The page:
Dearest Rachel –
One of the things they talked about at Grief Share last night was the difference between actively pursuing suicide, and the simple desire to no longer live. The latter is an attitude of “if you were to take me, too, God, I wouldn’t mind,” and is a fairly normal reaction to the situation of losing someone like you, who was so close (Close, nothing – to a certain, possibly unhealthy, sense, you were the largest part of my world). The former is that attitude taken to a dangerous extreme, and while they didn’t consider that ‘normal,’ it must still be common enough that the hosts had to address it – which raises certain questions I’ll get to in a bit.
I bring this up because (and I know this is going to give you topical whiplash, but just strap in and hear me out) another bit of culture shock from this past weekend was the fact that – apart from Luke, who has at least tried – I was literally the only non-hunter among all the guests. Add to that, I’m pretty sure I’m the only one who doesn’t own a gun.
It’s weird to be the most liberal in the room; almost as weird as being the oldest. Although, to be fair, I doubt anyone there really would see themselves as a ‘liberal’ or ‘conservative,’ or even as political at all. When you go about your business (and I mean that literally, as the other gentlemen all owned their own businesses), you’re not as concerned with politics as those who are relatively idle, unless it directly and imminently touches you and your business.
To be sure, there’s certainly more call for the use of firearms in rural areas. Hunting as a sport can be both enjoyable and practical – assuming you like that sort of thing (both for being in the outdoors and the meat you bring home if you’re at all good at the sport). It’s not for me, I’ll admit. Heck, you remember how unskilled I was trying to skin and debone the catfish I caught once upon a time. That was not something I learned when I worked at Burhop’s back in college. And if I can’t deal with the aftermath of fishing, you can imagine what a hash I’d make out of bringing home a wild turkey or deer.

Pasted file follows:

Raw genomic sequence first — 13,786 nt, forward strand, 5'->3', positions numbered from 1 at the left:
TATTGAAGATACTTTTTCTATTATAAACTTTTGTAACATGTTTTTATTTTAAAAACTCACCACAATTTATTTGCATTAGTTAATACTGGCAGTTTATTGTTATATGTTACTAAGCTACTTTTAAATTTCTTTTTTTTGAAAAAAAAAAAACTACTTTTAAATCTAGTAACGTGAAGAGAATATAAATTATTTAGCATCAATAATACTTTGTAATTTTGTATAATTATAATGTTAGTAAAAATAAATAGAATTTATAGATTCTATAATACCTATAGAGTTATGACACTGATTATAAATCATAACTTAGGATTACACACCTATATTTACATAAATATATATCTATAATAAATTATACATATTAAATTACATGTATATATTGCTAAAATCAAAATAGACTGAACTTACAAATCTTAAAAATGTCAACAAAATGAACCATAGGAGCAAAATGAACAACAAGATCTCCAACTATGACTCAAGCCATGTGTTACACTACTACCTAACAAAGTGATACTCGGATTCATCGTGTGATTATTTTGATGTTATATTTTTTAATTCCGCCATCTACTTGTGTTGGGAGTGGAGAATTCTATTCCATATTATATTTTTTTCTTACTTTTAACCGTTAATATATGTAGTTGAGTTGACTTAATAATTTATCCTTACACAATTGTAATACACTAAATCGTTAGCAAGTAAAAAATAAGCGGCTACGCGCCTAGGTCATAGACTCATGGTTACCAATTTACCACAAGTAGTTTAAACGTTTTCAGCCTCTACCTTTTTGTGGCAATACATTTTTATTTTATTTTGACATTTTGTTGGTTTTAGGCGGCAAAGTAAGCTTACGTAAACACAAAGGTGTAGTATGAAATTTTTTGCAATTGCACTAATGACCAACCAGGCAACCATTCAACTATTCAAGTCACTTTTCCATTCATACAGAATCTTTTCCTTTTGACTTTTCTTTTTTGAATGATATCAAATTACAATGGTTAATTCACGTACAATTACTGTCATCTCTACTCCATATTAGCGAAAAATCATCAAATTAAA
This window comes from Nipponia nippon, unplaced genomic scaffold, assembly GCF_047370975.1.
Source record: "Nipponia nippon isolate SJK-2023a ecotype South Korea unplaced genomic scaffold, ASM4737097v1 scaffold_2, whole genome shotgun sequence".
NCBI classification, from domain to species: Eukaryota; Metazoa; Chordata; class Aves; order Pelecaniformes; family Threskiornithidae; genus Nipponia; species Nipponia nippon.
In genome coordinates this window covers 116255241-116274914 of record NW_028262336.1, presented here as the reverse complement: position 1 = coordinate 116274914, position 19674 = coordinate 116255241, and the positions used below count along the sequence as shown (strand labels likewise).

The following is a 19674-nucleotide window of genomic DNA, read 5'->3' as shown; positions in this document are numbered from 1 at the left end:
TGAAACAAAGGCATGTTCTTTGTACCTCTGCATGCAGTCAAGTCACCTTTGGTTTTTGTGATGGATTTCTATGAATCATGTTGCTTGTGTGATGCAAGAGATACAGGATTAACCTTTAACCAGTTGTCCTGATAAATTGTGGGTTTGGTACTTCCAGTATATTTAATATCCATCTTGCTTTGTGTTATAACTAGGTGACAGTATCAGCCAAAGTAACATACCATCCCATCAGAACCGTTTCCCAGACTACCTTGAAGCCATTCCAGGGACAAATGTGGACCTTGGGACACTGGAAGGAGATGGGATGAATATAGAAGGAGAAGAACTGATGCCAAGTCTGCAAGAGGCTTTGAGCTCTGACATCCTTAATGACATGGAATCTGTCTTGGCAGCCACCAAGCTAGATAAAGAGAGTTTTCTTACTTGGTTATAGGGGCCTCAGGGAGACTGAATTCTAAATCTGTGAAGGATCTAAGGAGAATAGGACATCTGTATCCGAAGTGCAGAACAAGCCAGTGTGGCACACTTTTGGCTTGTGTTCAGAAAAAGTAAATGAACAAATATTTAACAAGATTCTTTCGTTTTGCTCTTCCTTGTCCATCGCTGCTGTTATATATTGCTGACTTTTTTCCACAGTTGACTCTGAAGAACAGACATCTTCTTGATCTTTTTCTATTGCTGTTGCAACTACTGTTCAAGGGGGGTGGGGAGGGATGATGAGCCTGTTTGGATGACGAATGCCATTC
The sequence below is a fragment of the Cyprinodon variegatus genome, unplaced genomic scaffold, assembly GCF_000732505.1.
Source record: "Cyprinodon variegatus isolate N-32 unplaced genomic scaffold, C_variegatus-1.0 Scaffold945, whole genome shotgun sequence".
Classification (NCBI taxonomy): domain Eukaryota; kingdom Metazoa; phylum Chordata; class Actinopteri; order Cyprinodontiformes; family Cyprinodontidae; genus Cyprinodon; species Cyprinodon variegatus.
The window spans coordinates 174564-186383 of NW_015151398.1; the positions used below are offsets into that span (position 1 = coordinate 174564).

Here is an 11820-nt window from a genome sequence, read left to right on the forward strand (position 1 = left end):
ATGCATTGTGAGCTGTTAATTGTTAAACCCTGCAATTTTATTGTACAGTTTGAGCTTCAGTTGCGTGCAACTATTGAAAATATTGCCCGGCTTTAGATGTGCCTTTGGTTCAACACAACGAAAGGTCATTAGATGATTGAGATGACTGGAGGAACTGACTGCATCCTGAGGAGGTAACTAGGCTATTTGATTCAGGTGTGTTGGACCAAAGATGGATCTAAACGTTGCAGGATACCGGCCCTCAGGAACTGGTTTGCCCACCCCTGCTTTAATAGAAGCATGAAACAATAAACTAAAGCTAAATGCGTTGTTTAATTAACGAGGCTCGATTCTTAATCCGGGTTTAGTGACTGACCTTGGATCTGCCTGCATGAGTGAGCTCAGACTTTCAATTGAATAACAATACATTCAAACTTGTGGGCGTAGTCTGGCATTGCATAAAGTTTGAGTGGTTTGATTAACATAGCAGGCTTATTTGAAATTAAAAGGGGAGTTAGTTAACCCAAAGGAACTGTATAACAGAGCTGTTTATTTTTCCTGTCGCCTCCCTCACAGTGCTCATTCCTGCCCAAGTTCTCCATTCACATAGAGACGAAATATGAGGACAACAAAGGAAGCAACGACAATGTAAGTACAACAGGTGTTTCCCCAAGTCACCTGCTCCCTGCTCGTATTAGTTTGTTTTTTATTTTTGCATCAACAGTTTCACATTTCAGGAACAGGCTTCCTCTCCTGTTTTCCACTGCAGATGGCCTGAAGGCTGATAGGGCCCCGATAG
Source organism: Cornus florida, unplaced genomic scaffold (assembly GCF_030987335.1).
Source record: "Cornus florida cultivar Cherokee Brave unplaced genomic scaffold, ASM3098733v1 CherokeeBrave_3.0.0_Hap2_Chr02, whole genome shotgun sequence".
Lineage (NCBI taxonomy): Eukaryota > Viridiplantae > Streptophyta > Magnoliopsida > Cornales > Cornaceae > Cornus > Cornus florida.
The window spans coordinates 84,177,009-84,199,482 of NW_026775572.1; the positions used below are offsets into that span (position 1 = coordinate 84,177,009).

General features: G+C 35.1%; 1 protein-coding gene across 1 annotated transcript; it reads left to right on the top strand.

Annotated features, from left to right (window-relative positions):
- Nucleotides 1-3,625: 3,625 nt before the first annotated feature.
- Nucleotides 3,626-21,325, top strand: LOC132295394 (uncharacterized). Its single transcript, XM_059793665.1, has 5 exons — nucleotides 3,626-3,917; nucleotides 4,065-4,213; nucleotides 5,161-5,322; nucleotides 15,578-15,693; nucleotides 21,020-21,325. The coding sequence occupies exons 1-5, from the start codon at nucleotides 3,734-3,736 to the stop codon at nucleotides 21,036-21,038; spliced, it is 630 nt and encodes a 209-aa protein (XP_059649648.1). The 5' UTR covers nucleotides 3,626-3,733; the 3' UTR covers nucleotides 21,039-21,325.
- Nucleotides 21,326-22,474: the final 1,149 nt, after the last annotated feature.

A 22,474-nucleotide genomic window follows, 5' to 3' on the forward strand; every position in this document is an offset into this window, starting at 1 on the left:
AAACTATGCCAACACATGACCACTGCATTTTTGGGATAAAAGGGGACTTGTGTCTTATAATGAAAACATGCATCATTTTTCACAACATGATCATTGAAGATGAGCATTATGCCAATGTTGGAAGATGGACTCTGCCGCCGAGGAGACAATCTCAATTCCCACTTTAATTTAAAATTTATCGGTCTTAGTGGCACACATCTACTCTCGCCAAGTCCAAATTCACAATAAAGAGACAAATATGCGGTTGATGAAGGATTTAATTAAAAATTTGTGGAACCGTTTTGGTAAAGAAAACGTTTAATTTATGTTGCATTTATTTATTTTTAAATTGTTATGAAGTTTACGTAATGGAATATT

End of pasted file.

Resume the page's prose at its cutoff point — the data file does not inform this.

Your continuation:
My point being, while I understand the purpose of firearms in certain circumstances, I don’t understand them on a universal basis. You might remember that the subscription I got to PJ Media shortly before your accident; you and I were both in the VIP chat room talking to several of their columnists only a couple of days beforehand, in fact. I don’t recall that it was in that particular chat – in fact, I’m pretty sure it wasn’t then – but I have asked the others in the room about the importance of having guns, to some puzzled – and puzzling – reactions. Normally the chat room is fairly civil, but for a moment, I think they thought I was some kind of double agent. And the closest thing to a reasonable response looked more like ‘muh rights’ rather than an actual explanation as to ‘why bother to have guns?’ like I was asking.
The gentleman at this weekends retreat were much more compelling or at least understandable responses to that question. In this case, they are enjoying themselves, they’re culling the herds, and they’re most likely putting food on the table. These are things that I can grasp, although I can’t personally relate to as a suburban boy, born and bred. I may be a fairly decent archer, for a relative tenderfoot…
…but it’s not my idea of a full day’s fun (let alone a weekend or a full week). And as for food on the table, we already have so many options here in the ’burbs that it doesn’t seem worthwhile to go so far afield. If I want to try exotic stuff, I can just travel and go where I can find it, and find it prepared properly. Lord knows, I wouldn’t know what to do with a kitchen full of elk meat.
[By the way, that reminds me; the dinners we had there that weekend were at some pretty classy places. Maybe not Fanny’s level, but definitely not Portillo’s either. Which is something of a shame, as I wouldn’t have minded getting a chance to try deep-fried Rocky Mountain oysters. Maybe I should take that up with Luke some other time.]